What Scott Walker Won't Say About the Difference Between Washington and Wisconsin

Weigel
Reporting on Politics and Policy.
Oct. 10 2013 10:22 AM

What Scott Walker Won't Say About the Difference Between Washington and Wisconsin

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Gov. Scott Walker forgot one important difference between Wisconsin and Washington.

Photo by Pete Marovich/Getty Images

Should Washington be run more like Wisconsin? That's the case Gov. Scott Walker put forth in the Washington Post on Tuesday, crediting state lawmakers' ability to pull together:

Tough but prudent decisions put us back on track. We enacted long-term structural reforms that include allowing schools to bid out health insurance, local governments to stop overtime abuse and the state to collect reasonable contributions for health insurance and pensions — all of which saved millions. Instead of austerity, we chose reform.
At first, some legislative leaders balked at our plans. But we worked through their concerns and together we created legislation that not only passed but also produced positive results.
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But Walker forgot to include the quintessential reason Washington hasn't passed such reforms—we have divided government at the federal level. In Wisconsin, legislative leaders may have "balked" at Walker's plans (or, say, defected to Illinois to prevent a quorum) but at the end of the day he had the advantage of a solidly red statehouse.

What does give Walker cachet when talking about the debt limit negotiations, however, is his ample experience with a very vocal minority party trying to prevent the executive from implementing its agenda. And while he chastised those quorum-breaking state Democrats back in 2011 for "shirking their responsibilities," we've yet to see his column deriding Sen. Ted Cruz for using the shutdown as a bargaining chip against Obamacare.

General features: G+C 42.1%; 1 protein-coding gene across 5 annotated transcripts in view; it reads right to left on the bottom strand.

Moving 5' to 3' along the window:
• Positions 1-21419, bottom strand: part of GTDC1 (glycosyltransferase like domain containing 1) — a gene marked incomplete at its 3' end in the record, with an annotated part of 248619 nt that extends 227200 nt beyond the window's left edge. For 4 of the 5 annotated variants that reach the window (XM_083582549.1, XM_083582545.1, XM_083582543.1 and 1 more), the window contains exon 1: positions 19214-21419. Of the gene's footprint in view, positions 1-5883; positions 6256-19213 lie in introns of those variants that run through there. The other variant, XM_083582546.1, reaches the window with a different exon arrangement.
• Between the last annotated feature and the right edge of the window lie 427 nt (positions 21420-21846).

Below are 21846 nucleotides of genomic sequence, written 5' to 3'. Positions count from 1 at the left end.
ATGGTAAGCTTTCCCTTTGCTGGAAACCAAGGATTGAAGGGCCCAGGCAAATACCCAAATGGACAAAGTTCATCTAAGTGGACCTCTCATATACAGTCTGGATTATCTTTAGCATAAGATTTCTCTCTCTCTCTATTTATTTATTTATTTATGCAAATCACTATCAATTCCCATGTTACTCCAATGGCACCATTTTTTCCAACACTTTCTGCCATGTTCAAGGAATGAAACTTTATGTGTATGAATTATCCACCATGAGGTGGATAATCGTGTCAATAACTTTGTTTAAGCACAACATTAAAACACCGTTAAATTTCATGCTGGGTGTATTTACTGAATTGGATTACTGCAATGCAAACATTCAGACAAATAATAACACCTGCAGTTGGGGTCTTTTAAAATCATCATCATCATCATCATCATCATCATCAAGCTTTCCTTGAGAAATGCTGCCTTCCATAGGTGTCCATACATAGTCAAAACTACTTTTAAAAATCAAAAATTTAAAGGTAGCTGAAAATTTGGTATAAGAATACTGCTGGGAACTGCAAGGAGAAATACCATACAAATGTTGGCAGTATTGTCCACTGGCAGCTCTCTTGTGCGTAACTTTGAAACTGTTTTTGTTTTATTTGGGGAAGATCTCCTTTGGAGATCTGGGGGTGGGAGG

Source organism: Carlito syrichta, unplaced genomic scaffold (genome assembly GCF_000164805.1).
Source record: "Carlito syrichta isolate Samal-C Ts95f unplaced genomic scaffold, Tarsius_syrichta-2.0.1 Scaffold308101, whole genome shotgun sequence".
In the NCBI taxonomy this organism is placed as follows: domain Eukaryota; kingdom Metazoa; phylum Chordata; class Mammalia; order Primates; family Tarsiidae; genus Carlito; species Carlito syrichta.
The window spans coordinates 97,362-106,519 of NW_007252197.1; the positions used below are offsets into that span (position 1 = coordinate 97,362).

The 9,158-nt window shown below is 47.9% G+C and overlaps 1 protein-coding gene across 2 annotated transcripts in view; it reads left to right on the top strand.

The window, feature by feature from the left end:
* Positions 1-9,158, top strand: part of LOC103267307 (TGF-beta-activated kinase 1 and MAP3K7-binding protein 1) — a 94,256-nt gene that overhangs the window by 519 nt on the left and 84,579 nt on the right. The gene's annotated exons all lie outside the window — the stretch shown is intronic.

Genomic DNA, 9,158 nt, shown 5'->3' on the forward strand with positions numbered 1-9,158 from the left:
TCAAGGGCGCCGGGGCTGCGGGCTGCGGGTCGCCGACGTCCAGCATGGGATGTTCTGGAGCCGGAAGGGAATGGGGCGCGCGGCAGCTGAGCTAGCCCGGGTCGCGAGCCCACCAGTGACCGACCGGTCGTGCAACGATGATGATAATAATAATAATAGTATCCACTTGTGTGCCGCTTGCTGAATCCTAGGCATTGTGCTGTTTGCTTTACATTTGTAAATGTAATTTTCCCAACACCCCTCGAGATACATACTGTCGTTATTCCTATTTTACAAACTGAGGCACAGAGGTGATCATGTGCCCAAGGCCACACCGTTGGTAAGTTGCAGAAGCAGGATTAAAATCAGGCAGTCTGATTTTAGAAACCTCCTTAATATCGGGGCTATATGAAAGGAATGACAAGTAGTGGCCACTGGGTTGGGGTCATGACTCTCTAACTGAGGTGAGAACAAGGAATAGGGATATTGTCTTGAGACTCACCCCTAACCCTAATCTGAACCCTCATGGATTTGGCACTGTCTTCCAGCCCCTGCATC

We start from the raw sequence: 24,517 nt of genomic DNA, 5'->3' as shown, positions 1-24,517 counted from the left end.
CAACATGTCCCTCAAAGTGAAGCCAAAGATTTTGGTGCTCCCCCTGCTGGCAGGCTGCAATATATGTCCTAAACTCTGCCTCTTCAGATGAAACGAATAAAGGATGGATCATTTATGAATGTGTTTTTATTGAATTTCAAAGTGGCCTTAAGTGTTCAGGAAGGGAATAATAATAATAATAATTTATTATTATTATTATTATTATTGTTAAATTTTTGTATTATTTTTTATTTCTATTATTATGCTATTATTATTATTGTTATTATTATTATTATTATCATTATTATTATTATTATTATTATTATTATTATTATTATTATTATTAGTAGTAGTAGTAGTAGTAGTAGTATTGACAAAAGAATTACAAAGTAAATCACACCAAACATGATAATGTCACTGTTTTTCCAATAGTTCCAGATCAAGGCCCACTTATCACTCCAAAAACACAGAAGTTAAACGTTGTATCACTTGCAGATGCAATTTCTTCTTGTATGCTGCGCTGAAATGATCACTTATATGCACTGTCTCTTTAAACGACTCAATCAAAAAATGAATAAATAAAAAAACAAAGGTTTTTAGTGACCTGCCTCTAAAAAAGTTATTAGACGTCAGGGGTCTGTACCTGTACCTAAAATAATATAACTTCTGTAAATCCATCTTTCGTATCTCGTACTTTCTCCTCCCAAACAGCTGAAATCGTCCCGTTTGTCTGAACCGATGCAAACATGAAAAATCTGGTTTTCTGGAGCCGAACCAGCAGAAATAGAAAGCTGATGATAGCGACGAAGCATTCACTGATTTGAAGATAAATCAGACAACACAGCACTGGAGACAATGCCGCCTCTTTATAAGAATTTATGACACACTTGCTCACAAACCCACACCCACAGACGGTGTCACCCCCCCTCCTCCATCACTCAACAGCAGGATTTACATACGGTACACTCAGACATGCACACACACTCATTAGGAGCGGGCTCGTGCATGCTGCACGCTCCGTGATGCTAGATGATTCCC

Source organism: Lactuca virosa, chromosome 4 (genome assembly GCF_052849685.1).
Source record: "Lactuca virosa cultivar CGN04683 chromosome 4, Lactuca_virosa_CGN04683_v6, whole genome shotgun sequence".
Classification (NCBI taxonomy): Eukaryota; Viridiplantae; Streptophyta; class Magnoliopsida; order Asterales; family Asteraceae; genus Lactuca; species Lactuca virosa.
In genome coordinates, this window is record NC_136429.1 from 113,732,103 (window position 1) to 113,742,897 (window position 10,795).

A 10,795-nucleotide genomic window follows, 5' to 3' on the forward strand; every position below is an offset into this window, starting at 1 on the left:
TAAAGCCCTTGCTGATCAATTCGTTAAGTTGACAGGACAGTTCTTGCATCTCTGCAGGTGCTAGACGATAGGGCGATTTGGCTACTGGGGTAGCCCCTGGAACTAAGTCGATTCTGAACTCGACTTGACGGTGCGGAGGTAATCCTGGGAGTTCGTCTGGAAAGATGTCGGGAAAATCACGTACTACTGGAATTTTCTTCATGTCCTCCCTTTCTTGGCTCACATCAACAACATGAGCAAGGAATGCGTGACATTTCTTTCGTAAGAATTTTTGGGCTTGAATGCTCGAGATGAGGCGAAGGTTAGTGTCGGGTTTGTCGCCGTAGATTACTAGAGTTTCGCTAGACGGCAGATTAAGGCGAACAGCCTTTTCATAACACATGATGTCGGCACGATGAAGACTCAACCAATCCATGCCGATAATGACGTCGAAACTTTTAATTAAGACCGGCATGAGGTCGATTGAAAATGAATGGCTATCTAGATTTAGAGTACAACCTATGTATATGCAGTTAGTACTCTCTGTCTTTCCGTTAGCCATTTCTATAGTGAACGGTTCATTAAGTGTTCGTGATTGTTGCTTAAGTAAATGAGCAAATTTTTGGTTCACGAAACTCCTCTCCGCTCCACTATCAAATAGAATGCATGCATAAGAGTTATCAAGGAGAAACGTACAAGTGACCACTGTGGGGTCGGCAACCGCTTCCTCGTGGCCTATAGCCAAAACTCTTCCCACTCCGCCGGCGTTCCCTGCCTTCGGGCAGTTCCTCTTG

In the column, Walker cites a positive report by Wisconsin Manufacturers & Commerce—the state's business lobby—which has donated "almost exclusively" to Republican state lawmakers' campaigns over the past ten years. But Mary Burke, the Wisconsin businesswoman who recently announced she will challenge Walker's governorship in 2014, has been touting a different number: 45. "When you look at states like Minnesota, Indiana, and Ohio, you wonder, 'What the heck's going on?'" Burke says in her debut campaign video. "Because Wisconsin ranks 45th out of 50 states in projected job growth—sixth from the bottom."

For the record, Ohio and Indiana are both run by Republican governors, and they both enjoy large Republican majorities in both houses of their state legislatures. The Burke campaign should find a different metric for measuring Republican governors' efficacy, or, alternately, ask: what are Indiana and Ohio getting right that Wisconsin's getting wrong?

Emma Roller is a Slate editorial assistant. Follow her on Twitter.

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